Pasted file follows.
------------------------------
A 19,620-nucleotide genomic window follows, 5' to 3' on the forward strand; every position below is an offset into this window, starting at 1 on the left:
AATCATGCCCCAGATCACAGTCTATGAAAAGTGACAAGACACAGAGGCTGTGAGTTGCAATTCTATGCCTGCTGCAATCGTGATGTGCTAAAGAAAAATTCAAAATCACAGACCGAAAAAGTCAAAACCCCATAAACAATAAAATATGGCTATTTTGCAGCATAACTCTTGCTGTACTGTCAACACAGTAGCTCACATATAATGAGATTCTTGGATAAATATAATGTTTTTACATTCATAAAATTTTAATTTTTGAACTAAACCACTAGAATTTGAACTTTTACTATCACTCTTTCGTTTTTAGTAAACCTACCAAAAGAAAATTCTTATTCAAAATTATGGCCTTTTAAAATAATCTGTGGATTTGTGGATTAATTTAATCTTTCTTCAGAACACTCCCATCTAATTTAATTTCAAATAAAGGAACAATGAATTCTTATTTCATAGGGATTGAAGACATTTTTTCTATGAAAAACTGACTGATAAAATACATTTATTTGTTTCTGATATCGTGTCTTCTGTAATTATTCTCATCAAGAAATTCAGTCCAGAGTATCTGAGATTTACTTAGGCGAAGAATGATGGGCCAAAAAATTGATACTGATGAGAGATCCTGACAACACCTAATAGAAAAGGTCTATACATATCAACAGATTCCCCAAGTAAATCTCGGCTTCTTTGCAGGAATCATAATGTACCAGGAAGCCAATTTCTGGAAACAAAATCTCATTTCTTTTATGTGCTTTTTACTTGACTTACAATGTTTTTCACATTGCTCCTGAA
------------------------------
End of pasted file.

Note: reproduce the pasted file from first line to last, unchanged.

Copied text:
A 19,620-nucleotide genomic window follows, 5' to 3' on the forward strand; every position below is an offset into this window, starting at 1 on the left:
AATCATGCCCCAGATCACAGTCTATGAAAAGTGACAAGACACAGAGGCTGTGAGTTGCAATTCTATGCCTGCTGCAATCGTGATGTGCTAAAGAAAAATTCAAAATCACAGACCGAAAAAGTCAAAACCCCATAAACAATAAAATATGGCTATTTTGCAGCATAACTCTTGCTGTACTGTCAACACAGTAGCTCACATATAATGAGATTCTTGGATAAATATAATGTTTTTACATTCATAAAATTTTAATTTTTGAACTAAACCACTAGAATTTGAACTTTTACTATCACTCTTTCGTTTTTAGTAAACCTACCAAAAGAAAATTCTTATTCAAAATTATGGCCTTTTAAAATAATCTGTGGATTTGTGGATTAATTTAATCTTTCTTCAGAACACTCCCATCTAATTTAATTTCAAATAAAGGAACAATGAATTCTTATTTCATAGGGATTGAAGACATTTTTTCTATGAAAAACTGACTGATAAAATACATTTATTTGTTTCTGATATCGTGTCTTCTGTAATTATTCTCATCAAGAAATTCAGTCCAGAGTATCTGAGATTTACTTAGGCGAAGAATGATGGGCCAAAAAATTGATACTGATGAGAGATCCTGACAACACCTAATAGAAAAGGTCTATACATATCAACAGATTCCCCAAGTAAATCTCGGCTTCTTTGCAGGAATCATAATGTACCAGGAAGCCAATTTCTGGAAACAAAATCTCATTTCTTTTATGTGCTTTTTACTTGACTTACAATGTTTTTCACATTGCTCCTGAA